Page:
If you’ve been around for a while, you already know I like to plant purple veggies. I love the color anyway, and I find it unusual in the vegetable kingdom. We plant purple broccoli, radish, beans, cabbage, carrots, onions, potatoes and even tomatoes.
In the past we have planted eggplant and purple basil, but probably won’t this year. The eggplant still has a chance in the garden, some people like it and it’s a pretty plant with nice flowers; but the purple basil, although pretty, just doesn’t compare to the Genovese basil everyone likes.
In my research of purple veggies, I found an interesting blog, Straight From the Farm, discussing the nutritional benefits of purple veggies. They say:
“What’s so interesting about PURPLE fruits and veggies is that they carry more anthocyanins and phenolics than any other color of produce. These two antioxidants (that are ultimately a result of a purple crop’s phytochemical signature) have been at the heart of much of the hype over berries, particularly blueberries, as cancer-fighting agents. Evidence from recent laboratory tests suggests that anthocyanins in particular can noticabely slow the growth of colon cancer cells. But it’s not just berries… any purple (or blue-ish) produce has a powerful punch of these antioxidants, which are also proven to help urinary tract health, memory loss, and the general effects of aging. “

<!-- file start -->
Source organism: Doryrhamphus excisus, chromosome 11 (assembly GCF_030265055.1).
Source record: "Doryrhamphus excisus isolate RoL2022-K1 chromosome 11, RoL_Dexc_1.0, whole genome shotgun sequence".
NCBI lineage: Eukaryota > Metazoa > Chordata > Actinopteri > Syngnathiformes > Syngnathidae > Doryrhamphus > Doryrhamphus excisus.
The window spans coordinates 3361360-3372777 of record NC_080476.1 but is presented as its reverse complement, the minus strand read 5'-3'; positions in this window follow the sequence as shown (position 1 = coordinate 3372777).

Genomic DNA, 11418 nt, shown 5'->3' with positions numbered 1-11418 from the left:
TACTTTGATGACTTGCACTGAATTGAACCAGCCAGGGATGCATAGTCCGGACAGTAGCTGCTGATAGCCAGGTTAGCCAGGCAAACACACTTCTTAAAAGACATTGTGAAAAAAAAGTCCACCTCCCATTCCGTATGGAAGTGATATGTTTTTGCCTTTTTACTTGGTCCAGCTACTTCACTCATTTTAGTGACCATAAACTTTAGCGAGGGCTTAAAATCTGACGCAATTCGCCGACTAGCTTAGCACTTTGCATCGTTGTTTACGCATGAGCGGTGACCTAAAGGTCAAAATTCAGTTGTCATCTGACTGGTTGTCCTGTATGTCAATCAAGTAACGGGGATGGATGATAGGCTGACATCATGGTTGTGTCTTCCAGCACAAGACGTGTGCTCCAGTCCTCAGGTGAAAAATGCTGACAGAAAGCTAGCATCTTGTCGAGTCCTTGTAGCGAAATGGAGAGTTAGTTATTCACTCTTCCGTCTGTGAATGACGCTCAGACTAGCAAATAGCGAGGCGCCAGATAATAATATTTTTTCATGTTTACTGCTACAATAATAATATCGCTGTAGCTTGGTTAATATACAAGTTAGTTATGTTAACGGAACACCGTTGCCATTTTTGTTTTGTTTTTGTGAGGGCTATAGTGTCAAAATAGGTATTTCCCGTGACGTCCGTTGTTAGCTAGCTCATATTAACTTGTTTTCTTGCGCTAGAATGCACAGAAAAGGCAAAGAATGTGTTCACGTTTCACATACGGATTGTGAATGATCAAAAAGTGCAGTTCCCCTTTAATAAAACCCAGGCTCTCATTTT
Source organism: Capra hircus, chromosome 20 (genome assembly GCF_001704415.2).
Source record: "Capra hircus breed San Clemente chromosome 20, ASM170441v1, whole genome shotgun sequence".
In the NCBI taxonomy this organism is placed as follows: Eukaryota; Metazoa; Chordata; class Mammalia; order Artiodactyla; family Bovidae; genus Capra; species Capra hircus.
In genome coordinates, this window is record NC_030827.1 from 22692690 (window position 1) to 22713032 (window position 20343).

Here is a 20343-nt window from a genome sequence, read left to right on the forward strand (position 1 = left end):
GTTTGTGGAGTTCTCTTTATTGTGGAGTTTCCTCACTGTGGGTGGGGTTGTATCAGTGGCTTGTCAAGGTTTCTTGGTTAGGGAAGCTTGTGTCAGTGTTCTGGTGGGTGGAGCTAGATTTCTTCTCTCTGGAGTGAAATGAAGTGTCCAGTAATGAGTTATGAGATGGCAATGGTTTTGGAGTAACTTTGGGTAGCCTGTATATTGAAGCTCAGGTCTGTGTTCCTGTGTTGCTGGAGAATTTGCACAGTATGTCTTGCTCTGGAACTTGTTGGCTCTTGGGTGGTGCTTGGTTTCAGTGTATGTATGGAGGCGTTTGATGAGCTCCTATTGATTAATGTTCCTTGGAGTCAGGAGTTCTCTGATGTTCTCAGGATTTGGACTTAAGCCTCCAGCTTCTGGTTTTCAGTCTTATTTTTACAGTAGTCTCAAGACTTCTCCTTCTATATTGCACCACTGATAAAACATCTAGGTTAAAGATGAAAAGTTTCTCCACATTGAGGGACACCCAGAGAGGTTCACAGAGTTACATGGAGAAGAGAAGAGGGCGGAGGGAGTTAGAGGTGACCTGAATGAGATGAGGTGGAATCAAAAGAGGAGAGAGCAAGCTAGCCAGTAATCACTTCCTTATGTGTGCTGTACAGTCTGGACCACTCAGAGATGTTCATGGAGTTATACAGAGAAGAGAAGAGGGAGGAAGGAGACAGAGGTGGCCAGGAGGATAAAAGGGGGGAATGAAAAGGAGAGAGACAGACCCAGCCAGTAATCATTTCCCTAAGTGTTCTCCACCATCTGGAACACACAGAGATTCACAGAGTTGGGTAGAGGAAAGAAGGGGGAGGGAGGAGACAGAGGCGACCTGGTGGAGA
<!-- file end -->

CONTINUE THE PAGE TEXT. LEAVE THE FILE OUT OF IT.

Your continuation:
And who could resist this salad? It was almost too pretty to eat. Everything in this salad was grown at the farm. We have sungold tomatoes, watermelon radish, orange and purple carrots, lemon cucumber, and yes, there’s lettuce in there somewhere, you can see it poking through the other veggies.
The colors always amaze me. This is nature painting in the garden, and we have the pleasure to bring that to our shareholders. Nothing could be better?
For more info on veggie colors and the nutrients they bring, click here for the Color Wheel of Fruits and Vegetables.